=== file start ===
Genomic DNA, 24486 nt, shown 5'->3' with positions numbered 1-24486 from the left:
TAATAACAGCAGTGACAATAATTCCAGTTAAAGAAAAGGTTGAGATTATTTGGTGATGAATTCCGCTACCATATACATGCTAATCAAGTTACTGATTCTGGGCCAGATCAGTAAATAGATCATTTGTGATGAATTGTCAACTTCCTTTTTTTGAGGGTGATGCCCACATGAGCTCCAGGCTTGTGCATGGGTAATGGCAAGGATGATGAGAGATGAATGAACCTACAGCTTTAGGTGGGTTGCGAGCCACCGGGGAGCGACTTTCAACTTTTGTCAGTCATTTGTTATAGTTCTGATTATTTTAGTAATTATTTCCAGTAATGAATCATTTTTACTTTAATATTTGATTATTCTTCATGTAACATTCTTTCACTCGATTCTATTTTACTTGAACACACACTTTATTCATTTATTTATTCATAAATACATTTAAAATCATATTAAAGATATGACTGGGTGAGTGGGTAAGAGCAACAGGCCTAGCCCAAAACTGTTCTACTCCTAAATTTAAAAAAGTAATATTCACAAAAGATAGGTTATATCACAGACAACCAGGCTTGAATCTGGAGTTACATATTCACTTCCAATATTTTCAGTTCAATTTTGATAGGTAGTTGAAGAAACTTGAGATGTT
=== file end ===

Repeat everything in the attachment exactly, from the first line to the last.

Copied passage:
Genomic DNA, 24486 nt, shown 5'->3' with positions numbered 1-24486 from the left:
TAATAACAGCAGTGACAATAATTCCAGTTAAAGAAAAGGTTGAGATTATTTGGTGATGAATTCCGCTACCATATACATGCTAATCAAGTTACTGATTCTGGGCCAGATCAGTAAATAGATCATTTGTGATGAATTGTCAACTTCCTTTTTTTGAGGGTGATGCCCACATGAGCTCCAGGCTTGTGCATGGGTAATGGCAAGGATGATGAGAGATGAATGAACCTACAGCTTTAGGTGGGTTGCGAGCCACCGGGGAGCGACTTTCAACTTTTGTCAGTCATTTGTTATAGTTCTGATTATTTTAGTAATTATTTCCAGTAATGAATCATTTTTACTTTAATATTTGATTATTCTTCATGTAACATTCTTTCACTCGATTCTATTTTACTTGAACACACACTTTATTCATTTATTTATTCATAAATACATTTAAAATCATATTAAAGATATGACTGGGTGAGTGGGTAAGAGCAACAGGCCTAGCCCAAAACTGTTCTACTCCTAAATTTAAAAAAGTAATATTCACAAAAGATAGGTTATATCACAGACAACCAGGCTTGAATCTGGAGTTACATATTCACTTCCAATATTTTCAGTTCAATTTTGATAGGTAGTTGAAGAAACTTGAGATGTT